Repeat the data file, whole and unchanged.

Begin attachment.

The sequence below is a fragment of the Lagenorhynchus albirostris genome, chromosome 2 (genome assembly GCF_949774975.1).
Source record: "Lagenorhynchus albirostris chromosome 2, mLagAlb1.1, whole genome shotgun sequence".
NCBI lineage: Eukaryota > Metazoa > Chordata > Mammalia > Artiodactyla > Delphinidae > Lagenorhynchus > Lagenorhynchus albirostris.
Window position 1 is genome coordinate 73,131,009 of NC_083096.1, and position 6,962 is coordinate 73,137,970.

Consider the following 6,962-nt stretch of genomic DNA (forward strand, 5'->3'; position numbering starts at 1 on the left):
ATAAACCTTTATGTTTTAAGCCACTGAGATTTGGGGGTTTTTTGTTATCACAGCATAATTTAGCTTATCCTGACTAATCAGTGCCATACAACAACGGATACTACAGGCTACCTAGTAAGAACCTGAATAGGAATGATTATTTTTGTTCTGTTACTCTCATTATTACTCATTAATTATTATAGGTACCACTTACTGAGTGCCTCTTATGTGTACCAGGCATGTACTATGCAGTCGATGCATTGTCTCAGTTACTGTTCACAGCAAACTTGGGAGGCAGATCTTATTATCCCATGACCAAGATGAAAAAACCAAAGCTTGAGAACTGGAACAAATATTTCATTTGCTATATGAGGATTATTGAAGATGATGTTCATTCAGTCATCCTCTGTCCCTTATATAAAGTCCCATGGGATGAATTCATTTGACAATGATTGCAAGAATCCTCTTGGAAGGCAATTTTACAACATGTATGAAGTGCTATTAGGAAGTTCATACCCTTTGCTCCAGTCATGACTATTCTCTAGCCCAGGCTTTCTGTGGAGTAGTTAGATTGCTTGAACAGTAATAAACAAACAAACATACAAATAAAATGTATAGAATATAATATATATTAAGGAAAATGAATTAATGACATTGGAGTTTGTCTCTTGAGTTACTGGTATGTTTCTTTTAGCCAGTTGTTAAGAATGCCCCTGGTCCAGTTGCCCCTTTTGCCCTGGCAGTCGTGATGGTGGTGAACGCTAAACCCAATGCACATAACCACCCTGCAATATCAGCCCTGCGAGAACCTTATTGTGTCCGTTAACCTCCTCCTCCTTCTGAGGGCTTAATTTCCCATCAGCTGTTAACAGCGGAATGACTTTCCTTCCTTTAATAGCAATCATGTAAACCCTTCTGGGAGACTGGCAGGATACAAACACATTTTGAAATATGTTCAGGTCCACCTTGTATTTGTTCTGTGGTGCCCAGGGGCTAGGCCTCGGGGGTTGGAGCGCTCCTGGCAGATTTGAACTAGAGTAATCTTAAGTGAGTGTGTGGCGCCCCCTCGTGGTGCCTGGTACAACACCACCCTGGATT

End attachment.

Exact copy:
The sequence below is a fragment of the Lagenorhynchus albirostris genome, chromosome 2 (genome assembly GCF_949774975.1).
Source record: "Lagenorhynchus albirostris chromosome 2, mLagAlb1.1, whole genome shotgun sequence".
NCBI lineage: Eukaryota > Metazoa > Chordata > Mammalia > Artiodactyla > Delphinidae > Lagenorhynchus > Lagenorhynchus albirostris.
Window position 1 is genome coordinate 73,131,009 of NC_083096.1, and position 6,962 is coordinate 73,137,970.

Consider the following 6,962-nt stretch of genomic DNA (forward strand, 5'->3'; position numbering starts at 1 on the left):
ATAAACCTTTATGTTTTAAGCCACTGAGATTTGGGGGTTTTTTGTTATCACAGCATAATTTAGCTTATCCTGACTAATCAGTGCCATACAACAACGGATACTACAGGCTACCTAGTAAGAACCTGAATAGGAATGATTATTTTTGTTCTGTTACTCTCATTATTACTCATTAATTATTATAGGTACCACTTACTGAGTGCCTCTTATGTGTACCAGGCATGTACTATGCAGTCGATGCATTGTCTCAGTTACTGTTCACAGCAAACTTGGGAGGCAGATCTTATTATCCCATGACCAAGATGAAAAAACCAAAGCTTGAGAACTGGAACAAATATTTCATTTGCTATATGAGGATTATTGAAGATGATGTTCATTCAGTCATCCTCTGTCCCTTATATAAAGTCCCATGGGATGAATTCATTTGACAATGATTGCAAGAATCCTCTTGGAAGGCAATTTTACAACATGTATGAAGTGCTATTAGGAAGTTCATACCCTTTGCTCCAGTCATGACTATTCTCTAGCCCAGGCTTTCTGTGGAGTAGTTAGATTGCTTGAACAGTAATAAACAAACAAACATACAAATAAAATGTATAGAATATAATATATATTAAGGAAAATGAATTAATGACATTGGAGTTTGTCTCTTGAGTTACTGGTATGTTTCTTTTAGCCAGTTGTTAAGAATGCCCCTGGTCCAGTTGCCCCTTTTGCCCTGGCAGTCGTGATGGTGGTGAACGCTAAACCCAATGCACATAACCACCCTGCAATATCAGCCCTGCGAGAACCTTATTGTGTCCGTTAACCTCCTCCTCCTTCTGAGGGCTTAATTTCCCATCAGCTGTTAACAGCGGAATGACTTTCCTTCCTTTAATAGCAATCATGTAAACCCTTCTGGGAGACTGGCAGGATACAAACACATTTTGAAATATGTTCAGGTCCACCTTGTATTTGTTCTGTGGTGCCCAGGGGCTAGGCCTCGGGGGTTGGAGCGCTCCTGGCAGATTTGAACTAGAGTAATCTTAAGTGAGTGTGTGGCGCCCCCTCGTGGTGCCTGGTACAACACCACCCTGGATT